Steroid Receptors:
Steroid hormones work by stimulation of receptor molecules in muscle cells, which activate specific genes to produce
proteins (see Figure 1). They also affect the activation rate of enzyme systems involved in protein metabolism, thus
enhancing protein synthesis and inhibiting protein degradation (called an anti-catabolic effect).

How a Steroid Hormone Works:
Heavy resistance training seems to be necessary for anabolic steroids to exert any beneficial effect on physical
performance. Most research studies that have demonstrated improved performance with anabolic steroids used experienced
weight lifters who were capable of training with heavier weights and producing relatively greater muscle tension during
exercise than novice subjects. The effectiveness of anabolic steroids is dependent upon unbound receptor sites in muscle.
Intense strength training may increase the number of unbound receptor sites. This would increase the effectiveness of
anabolic steroids.

Anti-Catabolic Effects Of Anabolic Steroids:
Many athletes have said that anabolic steroids help them train harder and recover faster. They also said that they had
difficulty making progress (or even holding onto the gains) when they were off the drugs. Anabolic steroids may have an
anti-catabolic effect. This means that the drugs may prevent muscle catabolism that often accompanies intense exercise
training. Presently, this hypothesis has not been fully proven.
Anabolic steroids may block the effects of hormones such as cortisol involved in tissue breakdown during and after
exercise. Anabolic steroids may prevent tissue from breaking down following of an intense work-out. This would speed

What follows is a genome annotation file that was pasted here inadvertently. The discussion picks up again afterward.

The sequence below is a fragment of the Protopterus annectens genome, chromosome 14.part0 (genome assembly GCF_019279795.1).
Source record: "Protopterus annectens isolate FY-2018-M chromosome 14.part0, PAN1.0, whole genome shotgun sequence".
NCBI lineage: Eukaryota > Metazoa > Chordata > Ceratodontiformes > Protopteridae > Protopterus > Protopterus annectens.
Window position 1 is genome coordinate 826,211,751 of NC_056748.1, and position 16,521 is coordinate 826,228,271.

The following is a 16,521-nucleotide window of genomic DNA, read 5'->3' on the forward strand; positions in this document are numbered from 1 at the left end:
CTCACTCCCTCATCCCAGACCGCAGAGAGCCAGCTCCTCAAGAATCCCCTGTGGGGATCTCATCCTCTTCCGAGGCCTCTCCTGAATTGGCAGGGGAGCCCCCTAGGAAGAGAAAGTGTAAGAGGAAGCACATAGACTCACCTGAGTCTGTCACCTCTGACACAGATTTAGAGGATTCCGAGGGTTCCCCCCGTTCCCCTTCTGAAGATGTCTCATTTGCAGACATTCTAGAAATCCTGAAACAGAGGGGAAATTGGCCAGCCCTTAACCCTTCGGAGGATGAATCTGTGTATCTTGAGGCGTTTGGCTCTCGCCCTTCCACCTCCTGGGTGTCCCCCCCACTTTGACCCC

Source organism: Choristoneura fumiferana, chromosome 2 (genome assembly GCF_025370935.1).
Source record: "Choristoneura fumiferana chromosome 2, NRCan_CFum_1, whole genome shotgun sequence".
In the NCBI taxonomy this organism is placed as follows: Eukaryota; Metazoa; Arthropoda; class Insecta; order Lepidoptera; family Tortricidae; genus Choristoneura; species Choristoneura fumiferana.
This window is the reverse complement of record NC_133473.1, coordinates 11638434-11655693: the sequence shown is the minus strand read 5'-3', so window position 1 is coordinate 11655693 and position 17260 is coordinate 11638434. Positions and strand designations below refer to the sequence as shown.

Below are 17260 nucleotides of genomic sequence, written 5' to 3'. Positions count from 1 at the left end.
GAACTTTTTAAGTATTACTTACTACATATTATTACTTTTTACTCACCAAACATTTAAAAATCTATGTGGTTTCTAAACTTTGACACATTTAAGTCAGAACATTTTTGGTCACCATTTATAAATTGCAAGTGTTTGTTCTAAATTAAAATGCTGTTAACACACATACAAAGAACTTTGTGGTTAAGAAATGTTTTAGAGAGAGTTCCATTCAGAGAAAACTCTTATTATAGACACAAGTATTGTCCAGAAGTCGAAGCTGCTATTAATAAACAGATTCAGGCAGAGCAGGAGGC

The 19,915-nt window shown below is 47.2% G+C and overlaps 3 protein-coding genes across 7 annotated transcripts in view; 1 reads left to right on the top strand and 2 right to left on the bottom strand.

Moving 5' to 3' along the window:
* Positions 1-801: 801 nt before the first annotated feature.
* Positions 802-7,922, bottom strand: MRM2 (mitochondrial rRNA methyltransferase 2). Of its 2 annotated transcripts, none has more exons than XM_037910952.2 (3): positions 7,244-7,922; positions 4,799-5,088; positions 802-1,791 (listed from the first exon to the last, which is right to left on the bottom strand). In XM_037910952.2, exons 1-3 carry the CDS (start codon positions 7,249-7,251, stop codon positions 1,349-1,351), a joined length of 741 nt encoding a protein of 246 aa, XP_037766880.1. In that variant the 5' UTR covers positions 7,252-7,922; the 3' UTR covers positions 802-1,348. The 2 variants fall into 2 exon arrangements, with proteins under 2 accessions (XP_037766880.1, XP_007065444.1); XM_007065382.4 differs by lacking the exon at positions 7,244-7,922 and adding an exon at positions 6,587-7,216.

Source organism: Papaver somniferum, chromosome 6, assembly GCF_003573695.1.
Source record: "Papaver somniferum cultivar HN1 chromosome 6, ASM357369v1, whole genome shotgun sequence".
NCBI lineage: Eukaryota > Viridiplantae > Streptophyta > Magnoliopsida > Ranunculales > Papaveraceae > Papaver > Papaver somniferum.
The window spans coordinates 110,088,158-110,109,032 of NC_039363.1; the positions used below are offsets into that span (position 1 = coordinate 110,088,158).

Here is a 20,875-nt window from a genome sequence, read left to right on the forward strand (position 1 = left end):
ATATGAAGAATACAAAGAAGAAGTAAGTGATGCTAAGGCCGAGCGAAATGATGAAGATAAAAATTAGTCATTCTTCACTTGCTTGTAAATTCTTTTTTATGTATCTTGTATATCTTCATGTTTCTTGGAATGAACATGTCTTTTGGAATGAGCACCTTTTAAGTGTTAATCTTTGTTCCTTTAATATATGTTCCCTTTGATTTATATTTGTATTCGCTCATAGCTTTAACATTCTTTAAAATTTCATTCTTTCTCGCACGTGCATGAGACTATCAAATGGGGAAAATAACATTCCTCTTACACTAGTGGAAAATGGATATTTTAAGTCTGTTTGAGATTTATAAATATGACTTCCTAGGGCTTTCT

recovery. Cortisol and related hormones, secreted by the adrenal cortex, also has receptor sites within skeletal muscle
cells. Cortisol causes protein breakdown and is secreted during exercise to enhance the use of proteins for fuel and to
suppress inflammation that accompanies tissue injury.
Anabolic steroids may block the binding of cortisol to its receptor sites, which would prevent muscle breakdown and
enhances recovery. While this is beneficial while the athlete is taking the drug, the effect backfires when he stops taking
it. Hormonal adaptations occur in response to the abnormal amount of male hormone present in the athlete's body. Cortisol
receptor sites and cortisol secretion from the adrenal cortex increase.
Anabolic steroid use decreases testosterone secretion. People who stop taking steroids are also hampered with less male
hormone than usual during the "off" periods. The catabolic effects of cortisol are enhanced when the athlete stops taking
the drugs and strength and muscle size are lost at a rapid rate.
The rebound effect of cortisol and its receptors presents people who use anabolic steroids with several serious problems:
(1) psychological addiction is more probable because they become dependent on the drugs. This is because they tend to lose
strength and size rapidly when off steroids. To stave off deconditioning, athletes may want to take the drugs for long
periods of time to prevent falling behind. (2) Long-term administration increases the chance of serious side-effects. (3)
Cortisol suppresses the immune system. This makes steroid users more prone to diseases, such as cold and flu, during the
period immediately following steroid administration.

Psychological Effects:
Some researchers have speculated that the real effect of anabolic steroids is the creation of a "psychosomatic state"